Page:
In Praise of the Garrulous
“I like In Praise of the Garrulous very much indeed, not only because it says a good many interesting and true things, but because of its tone and style. Its combination of personal passion, observation, stories, poetic bits and serious expert argument, expressed as it is in the prose of an intelligent conversation: all this is ideal for holding and persuading intelligent but non-expert readers. In my opinion he has done nothing better.” — Eric Hobsbawm
Two Plays by Chris Dolan
This book contains two plays by Chris Dolan: The Pitiless Storm and The Cause of Thunder. Both were written to be performed by David Hayman, and both deal with the Scottish independence referendum.
The Anonymous Novel
“This is a literary miracle — unique, witty and gripping. It reads like Bulgakov’s prose somewhat modernised or even a careful and sensitive translation of one of the great Russian classics. It is stunningly authentic, and I cannot believe that the author and translator are NOT Russian... A book to savour and consume slowly...” — Vitali Vitaliev
A Happy Little Island
"Sund begins A Happy Little Island by casting himself as God, devising the land on which he will set his story. But he has specific reasons for doing so, beyond literary affectation. ... Sund isn’t just showing off, he’s making a point that not even in imaginary worlds are we exempt from our responsibilities to our fellow human beings. The book is a plea for us not to invent excuses for turning our backs on the needy and suffering because they’re strangers. "That said, it’s also an absorbing tale with a cast of characters who could only exist in an isolated rural environment, their individuality accentuated by the open spaces and close-knit sense of community. Sund writes charmingly about the island (an old boat, for instances, likes to ‘rub her gunwales against a familiar quay’), and the tone is carried over by translator Peter Graves, who pleasingly renders the name of one landmark as ‘the Empress’s Cludgie’." — Alastair Mabbott, The Sunday Herald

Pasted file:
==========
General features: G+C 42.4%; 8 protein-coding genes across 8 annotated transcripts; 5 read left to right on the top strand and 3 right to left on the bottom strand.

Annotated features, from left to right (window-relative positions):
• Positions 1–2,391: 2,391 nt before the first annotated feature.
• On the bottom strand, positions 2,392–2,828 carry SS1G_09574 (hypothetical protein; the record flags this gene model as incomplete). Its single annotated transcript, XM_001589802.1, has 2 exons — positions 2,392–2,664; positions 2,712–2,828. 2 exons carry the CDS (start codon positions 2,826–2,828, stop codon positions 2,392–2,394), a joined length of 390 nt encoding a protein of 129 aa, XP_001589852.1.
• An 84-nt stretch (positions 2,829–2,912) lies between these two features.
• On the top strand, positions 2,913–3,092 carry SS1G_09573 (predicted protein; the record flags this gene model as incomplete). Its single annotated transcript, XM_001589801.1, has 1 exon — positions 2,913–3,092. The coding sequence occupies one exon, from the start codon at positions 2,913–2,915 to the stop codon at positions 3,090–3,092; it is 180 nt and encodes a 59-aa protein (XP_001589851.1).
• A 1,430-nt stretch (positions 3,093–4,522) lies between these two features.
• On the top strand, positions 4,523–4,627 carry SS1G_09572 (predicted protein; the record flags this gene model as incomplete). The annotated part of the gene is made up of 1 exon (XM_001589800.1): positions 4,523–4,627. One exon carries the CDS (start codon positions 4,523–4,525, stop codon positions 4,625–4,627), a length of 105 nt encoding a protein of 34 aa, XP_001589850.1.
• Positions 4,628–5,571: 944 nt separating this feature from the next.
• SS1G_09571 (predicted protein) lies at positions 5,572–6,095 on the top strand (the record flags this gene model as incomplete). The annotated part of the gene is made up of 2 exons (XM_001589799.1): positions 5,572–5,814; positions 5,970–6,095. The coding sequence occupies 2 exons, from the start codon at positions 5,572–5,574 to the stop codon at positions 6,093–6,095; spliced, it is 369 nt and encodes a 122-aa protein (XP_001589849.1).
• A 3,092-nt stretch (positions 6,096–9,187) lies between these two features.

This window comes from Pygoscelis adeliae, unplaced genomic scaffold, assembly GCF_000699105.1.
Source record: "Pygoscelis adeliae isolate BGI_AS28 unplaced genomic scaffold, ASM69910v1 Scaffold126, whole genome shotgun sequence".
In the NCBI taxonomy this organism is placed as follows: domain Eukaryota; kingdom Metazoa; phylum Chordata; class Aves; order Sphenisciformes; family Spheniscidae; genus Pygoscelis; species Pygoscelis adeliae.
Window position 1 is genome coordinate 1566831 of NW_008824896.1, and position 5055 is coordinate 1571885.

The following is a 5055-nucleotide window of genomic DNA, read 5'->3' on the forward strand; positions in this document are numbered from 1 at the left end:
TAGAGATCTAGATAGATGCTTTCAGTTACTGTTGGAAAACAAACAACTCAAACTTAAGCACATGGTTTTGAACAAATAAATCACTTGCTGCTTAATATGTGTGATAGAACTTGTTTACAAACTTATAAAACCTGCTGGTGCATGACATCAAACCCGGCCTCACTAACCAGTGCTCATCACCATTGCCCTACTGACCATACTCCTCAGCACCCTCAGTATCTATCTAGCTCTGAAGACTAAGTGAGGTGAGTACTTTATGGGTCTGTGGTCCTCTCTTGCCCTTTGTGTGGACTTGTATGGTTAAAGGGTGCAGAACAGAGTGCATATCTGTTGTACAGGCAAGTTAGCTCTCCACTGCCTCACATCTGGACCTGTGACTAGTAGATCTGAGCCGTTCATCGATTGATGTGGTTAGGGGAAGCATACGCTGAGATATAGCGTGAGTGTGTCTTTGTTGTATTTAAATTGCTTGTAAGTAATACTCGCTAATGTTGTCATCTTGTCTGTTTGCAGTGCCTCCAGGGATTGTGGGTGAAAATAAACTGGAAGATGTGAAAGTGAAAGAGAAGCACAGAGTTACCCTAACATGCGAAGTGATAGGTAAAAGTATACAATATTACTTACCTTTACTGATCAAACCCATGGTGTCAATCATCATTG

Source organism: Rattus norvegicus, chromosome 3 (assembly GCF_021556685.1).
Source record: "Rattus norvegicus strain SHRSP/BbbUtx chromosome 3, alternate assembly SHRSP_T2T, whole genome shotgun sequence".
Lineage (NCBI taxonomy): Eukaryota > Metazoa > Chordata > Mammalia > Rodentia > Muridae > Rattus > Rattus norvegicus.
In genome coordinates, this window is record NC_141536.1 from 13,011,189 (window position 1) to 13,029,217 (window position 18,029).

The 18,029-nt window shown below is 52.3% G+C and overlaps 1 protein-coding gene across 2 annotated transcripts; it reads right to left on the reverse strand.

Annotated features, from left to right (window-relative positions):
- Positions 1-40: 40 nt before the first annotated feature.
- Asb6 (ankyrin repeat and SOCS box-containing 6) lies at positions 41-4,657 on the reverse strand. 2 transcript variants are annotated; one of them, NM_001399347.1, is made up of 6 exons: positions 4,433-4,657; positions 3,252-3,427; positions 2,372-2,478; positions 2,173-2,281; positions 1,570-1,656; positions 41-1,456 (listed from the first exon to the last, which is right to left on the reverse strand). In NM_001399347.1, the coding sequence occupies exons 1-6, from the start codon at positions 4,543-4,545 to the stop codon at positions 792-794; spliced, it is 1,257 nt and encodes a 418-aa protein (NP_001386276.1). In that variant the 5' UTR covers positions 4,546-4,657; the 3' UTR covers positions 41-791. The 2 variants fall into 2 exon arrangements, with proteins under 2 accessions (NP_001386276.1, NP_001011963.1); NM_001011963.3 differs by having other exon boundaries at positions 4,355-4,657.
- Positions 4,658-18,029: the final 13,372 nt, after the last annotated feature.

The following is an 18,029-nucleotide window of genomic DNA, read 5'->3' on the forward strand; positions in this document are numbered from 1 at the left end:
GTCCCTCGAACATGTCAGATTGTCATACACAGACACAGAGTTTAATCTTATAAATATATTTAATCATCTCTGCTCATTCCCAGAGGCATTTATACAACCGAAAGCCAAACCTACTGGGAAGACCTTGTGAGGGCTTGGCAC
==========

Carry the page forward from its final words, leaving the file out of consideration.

Two Plays by Peter Arnott
Two seemingly disparate plays converge on the topics of freedom and identity, with Arnott’s signature dark, pointed humour expertly woven throughout.
Human Rights in a Big Yellow Taxi
"Are British human rights laws increasingly following American ones? Kerr's provocative analysis may be impassioned but it's also detailed, as he uses the example of a 12-year-old boy who organised a protest against the closure of his local youth club and found the anti-terrorist branch of the local police bearing down on him."— Lesley McDowell, The Herald Scotland